When policemen or firemen get seriously injured on the job, they deserve every penny of the disability pension they receive. But the I-squad found some government employees retiring early with some very questionable injuries.
Derrico, who says he's completely disabled from injuries he suffered on the job and can't work anymore, walked away from Guerrero without saying a word.
You may be surprised to learn that after retiring on a full pension, Derrico worked as a repo-man on a TV reality show Bear Swamp Recovery, which aired on the cable network TrueTV.
He sure didn’t look disabled in one scene where he climbed into a truck with ease and threw a guy to the ground, all while collecting almost $70,000 a year in a disability pension, tax free.
INSIDE EDITION’s Lisa Guerrero asked Derrico, “How are you on a reality show if you are disabled?”
Derrico had nothing to say.
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The INSIDE EDITION I-Squad found many government employees enjoying the good life, while living on disability benefits paid for by you, the taxpayer. Last month, 80 New York City police and firemen were charged with grand larceny for allegedly faking injuries that many of them said were caused by the 9/11 terrorist attack.
An INSIDE EDITION investigation found other examples of ex-fire and law enforcement officers who appear to be gaming the system.
Timothy Carrol is a former Crime Scene Investigator with the Morris County Sheriff's Office in New Jersey, just like the ones you see on CSI.
He claims he was so traumatized by gruesome crime scenes, he can no longer work as a cop. So he applied for, and received, a disability pension for life. So, what did he do after retiring? Incredibly, he started a crime scene cleanup business.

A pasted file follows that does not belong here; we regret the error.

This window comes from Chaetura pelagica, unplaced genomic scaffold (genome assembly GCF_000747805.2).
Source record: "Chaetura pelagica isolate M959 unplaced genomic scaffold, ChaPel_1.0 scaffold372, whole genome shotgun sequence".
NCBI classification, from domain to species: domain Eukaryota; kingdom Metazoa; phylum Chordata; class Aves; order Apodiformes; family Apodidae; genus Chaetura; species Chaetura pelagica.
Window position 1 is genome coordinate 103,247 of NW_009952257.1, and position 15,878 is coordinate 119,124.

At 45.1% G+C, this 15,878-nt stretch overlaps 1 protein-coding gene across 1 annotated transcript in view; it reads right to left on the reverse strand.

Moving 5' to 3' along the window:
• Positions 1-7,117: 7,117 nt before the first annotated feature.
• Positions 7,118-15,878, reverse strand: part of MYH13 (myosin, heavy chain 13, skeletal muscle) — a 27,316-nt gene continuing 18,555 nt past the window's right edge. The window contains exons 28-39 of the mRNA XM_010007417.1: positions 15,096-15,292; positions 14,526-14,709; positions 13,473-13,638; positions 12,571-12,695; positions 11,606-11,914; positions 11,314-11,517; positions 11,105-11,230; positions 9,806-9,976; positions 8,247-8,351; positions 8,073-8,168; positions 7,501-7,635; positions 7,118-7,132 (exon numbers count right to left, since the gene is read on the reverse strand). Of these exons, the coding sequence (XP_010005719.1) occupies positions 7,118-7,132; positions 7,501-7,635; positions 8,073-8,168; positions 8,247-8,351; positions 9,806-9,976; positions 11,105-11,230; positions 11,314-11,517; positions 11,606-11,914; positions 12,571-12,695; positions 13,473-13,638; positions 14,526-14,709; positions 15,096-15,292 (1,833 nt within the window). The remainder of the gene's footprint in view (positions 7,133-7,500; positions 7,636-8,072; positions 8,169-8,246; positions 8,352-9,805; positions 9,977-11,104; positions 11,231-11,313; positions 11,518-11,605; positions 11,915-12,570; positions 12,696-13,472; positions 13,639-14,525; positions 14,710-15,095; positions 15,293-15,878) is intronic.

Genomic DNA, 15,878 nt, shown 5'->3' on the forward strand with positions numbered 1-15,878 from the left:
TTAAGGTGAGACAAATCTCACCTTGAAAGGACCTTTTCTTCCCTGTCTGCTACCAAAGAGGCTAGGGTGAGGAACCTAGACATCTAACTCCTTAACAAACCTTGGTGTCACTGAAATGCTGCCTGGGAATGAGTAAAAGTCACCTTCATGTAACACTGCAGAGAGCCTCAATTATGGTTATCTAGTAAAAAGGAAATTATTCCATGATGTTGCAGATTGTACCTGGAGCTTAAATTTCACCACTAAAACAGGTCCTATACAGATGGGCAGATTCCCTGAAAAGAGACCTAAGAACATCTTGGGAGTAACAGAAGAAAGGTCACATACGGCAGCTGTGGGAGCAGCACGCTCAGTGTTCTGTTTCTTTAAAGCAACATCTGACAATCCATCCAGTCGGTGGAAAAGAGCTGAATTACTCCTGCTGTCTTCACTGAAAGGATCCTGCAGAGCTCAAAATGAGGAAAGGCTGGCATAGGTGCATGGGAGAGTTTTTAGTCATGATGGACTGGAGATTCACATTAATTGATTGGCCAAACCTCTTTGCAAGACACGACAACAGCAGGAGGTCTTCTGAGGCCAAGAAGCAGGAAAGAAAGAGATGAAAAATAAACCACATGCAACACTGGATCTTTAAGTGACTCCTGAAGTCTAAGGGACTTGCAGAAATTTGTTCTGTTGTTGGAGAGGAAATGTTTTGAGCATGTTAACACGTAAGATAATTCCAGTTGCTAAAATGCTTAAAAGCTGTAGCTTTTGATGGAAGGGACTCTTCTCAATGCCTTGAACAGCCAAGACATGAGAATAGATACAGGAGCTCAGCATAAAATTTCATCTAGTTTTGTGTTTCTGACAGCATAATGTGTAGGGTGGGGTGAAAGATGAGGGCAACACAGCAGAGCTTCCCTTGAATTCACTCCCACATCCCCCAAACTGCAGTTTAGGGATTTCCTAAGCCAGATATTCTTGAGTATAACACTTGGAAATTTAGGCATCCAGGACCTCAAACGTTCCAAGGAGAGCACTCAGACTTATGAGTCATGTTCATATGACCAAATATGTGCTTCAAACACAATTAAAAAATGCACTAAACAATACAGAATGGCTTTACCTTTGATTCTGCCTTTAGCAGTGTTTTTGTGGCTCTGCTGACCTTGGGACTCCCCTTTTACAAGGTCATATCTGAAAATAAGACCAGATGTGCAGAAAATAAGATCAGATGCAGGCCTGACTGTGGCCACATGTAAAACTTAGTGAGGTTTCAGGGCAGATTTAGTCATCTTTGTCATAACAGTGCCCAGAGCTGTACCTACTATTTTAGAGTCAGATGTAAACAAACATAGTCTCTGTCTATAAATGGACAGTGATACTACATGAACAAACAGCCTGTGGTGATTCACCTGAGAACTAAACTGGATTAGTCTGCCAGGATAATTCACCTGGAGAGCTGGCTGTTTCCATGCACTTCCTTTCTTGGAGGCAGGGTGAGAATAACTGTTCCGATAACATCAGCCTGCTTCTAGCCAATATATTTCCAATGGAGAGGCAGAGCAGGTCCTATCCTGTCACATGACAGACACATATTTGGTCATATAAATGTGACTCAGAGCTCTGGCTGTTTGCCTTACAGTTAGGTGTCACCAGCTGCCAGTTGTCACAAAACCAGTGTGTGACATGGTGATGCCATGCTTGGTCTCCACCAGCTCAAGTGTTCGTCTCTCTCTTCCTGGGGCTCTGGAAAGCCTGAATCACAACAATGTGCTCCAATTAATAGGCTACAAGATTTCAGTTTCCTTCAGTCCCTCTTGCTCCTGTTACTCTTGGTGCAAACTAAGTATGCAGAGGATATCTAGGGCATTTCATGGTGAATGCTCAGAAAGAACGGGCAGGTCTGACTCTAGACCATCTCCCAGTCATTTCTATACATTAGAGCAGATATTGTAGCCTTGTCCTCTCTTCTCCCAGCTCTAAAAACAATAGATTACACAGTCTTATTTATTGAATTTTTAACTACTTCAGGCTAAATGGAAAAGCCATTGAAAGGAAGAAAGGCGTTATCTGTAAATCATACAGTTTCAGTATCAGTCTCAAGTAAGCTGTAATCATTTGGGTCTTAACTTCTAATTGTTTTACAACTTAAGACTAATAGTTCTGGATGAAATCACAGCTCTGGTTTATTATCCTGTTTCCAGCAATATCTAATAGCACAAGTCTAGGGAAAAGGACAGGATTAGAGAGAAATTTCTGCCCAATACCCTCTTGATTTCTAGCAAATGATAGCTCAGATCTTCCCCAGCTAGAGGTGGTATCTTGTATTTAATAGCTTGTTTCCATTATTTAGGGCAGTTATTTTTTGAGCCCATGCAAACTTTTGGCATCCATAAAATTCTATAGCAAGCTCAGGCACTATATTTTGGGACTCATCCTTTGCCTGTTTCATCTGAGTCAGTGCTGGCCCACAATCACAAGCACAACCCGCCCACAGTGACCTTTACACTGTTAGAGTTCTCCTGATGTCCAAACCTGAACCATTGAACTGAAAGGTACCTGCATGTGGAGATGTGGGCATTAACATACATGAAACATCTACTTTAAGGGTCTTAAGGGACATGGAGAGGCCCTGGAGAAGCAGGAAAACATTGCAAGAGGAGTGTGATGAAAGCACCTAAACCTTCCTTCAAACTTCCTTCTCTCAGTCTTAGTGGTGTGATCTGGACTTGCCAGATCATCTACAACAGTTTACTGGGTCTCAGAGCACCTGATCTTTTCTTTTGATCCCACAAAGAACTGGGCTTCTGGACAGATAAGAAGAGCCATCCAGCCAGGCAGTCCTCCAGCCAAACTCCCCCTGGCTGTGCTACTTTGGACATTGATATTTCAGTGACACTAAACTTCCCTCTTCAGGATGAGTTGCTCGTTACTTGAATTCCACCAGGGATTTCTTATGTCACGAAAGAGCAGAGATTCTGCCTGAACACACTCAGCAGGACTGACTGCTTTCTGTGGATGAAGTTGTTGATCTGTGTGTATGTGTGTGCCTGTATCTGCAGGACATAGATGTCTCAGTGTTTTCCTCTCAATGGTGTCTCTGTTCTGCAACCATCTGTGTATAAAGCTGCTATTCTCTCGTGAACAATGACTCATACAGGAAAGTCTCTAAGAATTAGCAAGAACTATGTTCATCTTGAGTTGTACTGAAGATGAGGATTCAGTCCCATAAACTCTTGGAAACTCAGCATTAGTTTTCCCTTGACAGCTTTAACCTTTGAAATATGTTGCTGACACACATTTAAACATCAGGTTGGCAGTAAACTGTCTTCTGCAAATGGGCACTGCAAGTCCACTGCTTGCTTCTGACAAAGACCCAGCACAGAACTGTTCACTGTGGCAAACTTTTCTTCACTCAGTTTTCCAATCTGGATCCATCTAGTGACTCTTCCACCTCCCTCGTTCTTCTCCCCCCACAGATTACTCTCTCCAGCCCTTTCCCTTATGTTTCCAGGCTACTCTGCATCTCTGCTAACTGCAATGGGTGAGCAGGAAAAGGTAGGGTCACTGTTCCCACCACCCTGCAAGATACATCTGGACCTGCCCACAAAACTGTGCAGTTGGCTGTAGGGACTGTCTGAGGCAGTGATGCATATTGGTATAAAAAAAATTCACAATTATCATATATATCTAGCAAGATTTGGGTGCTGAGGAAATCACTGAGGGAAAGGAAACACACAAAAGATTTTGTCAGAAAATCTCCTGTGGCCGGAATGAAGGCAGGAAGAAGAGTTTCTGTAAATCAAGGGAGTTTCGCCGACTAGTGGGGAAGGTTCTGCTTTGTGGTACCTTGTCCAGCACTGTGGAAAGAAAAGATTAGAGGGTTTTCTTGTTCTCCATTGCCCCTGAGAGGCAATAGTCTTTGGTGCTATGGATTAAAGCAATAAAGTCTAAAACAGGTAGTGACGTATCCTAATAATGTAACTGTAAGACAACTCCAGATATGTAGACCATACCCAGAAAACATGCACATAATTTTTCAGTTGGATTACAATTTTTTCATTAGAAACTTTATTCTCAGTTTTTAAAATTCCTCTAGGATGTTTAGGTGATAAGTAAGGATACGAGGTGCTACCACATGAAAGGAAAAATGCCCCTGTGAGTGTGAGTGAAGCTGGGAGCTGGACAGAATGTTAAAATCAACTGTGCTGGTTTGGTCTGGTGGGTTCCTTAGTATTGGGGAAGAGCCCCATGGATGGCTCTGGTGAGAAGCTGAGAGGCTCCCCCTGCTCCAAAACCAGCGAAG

And then there's 34-year-old New Jersey cop Christopher Onesti. He also claimed to be permanently disabled. His tax free pension could wind up costing taxpayers more than $2 million.
So how did he get disabled? He wasn't shot or hurt while arresting a criminal. Turns out he accidentally stapled his left ring finger at a firing range. He and his doctors say the injury prevents him from shooting a gun and performing other police duties.
Onesti recently posted a video of himself shooting his gun at a firing range. It sure didn’t look like he has any problem firing a weapon.
Guerrero met Onsesti on the street after he wouldn’t return Inside Editions calls. “Hi, I'm Lisa Guerrero with INSIDE EDITION. Aren't these disability pensions for officers who have been injured in the line of duty, not for someone who accidentally stables their finger?” asked Guerrero.
“I'm following the law, I didn't make the law, just like you follow your bosses rules, what else do you want me to do,” he said.
Guerrero asked, “Can I see your finger?”
Onesti responded, “No, I'm not going to do that.”
“That has to be the most expensive staples in history,” said Mark Lagerkvist, an investigative reporter in New Jersey. “What you are seeing here is ridiculous. These three people got caught because they were stupid, think of all the smart people who are getting away with it.”
The New Jersey Retirement system has asked to have Christopher Onesti, the guy who stapled his finger, re-evaluated to see if he is fit for duty. The officer on that repo reality show had his pension revoked but is appealing that decision and that traumatized Crime Scene Investigator has since closed his crime scene cleanup business but is still receiving his tax free pension.